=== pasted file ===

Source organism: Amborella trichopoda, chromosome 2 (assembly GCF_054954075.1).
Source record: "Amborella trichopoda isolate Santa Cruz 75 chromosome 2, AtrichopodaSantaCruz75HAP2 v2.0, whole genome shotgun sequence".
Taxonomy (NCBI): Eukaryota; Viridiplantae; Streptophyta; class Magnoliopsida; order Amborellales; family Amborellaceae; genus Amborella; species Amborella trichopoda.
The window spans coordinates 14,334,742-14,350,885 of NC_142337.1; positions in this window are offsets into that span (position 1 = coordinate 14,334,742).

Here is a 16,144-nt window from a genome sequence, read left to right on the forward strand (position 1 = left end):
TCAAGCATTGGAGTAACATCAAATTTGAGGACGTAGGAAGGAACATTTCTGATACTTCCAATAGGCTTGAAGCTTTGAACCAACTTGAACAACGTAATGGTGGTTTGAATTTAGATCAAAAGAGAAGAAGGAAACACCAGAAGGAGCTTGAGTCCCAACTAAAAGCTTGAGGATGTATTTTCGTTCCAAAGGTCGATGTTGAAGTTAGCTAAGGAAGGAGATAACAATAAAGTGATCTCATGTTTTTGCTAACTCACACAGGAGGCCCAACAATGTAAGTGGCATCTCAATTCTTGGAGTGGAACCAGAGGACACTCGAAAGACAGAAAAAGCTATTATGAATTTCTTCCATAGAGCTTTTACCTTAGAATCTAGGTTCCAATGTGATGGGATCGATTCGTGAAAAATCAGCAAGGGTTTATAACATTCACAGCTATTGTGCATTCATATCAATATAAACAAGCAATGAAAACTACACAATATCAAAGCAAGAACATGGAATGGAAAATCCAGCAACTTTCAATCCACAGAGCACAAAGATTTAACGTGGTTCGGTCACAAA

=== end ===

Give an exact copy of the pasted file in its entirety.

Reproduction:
Source organism: Amborella trichopoda, chromosome 2 (assembly GCF_054954075.1).
Source record: "Amborella trichopoda isolate Santa Cruz 75 chromosome 2, AtrichopodaSantaCruz75HAP2 v2.0, whole genome shotgun sequence".
Taxonomy (NCBI): Eukaryota; Viridiplantae; Streptophyta; class Magnoliopsida; order Amborellales; family Amborellaceae; genus Amborella; species Amborella trichopoda.
The window spans coordinates 14,334,742-14,350,885 of NC_142337.1; positions in this window are offsets into that span (position 1 = coordinate 14,334,742).

Here is a 16,144-nt window from a genome sequence, read left to right on the forward strand (position 1 = left end):
TCAAGCATTGGAGTAACATCAAATTTGAGGACGTAGGAAGGAACATTTCTGATACTTCCAATAGGCTTGAAGCTTTGAACCAACTTGAACAACGTAATGGTGGTTTGAATTTAGATCAAAAGAGAAGAAGGAAACACCAGAAGGAGCTTGAGTCCCAACTAAAAGCTTGAGGATGTATTTTCGTTCCAAAGGTCGATGTTGAAGTTAGCTAAGGAAGGAGATAACAATAAAGTGATCTCATGTTTTTGCTAACTCACACAGGAGGCCCAACAATGTAAGTGGCATCTCAATTCTTGGAGTGGAACCAGAGGACACTCGAAAGACAGAAAAAGCTATTATGAATTTCTTCCATAGAGCTTTTACCTTAGAATCTAGGTTCCAATGTGATGGGATCGATTCGTGAAAAATCAGCAAGGGTTTATAACATTCACAGCTATTGTGCATTCATATCAATATAAACAAGCAATGAAAACTACACAATATCAAAGCAAGAACATGGAATGGAAAATCCAGCAACTTTCAATCCACAGAGCACAAAGATTTAACGTGGTTCGGTCACAAA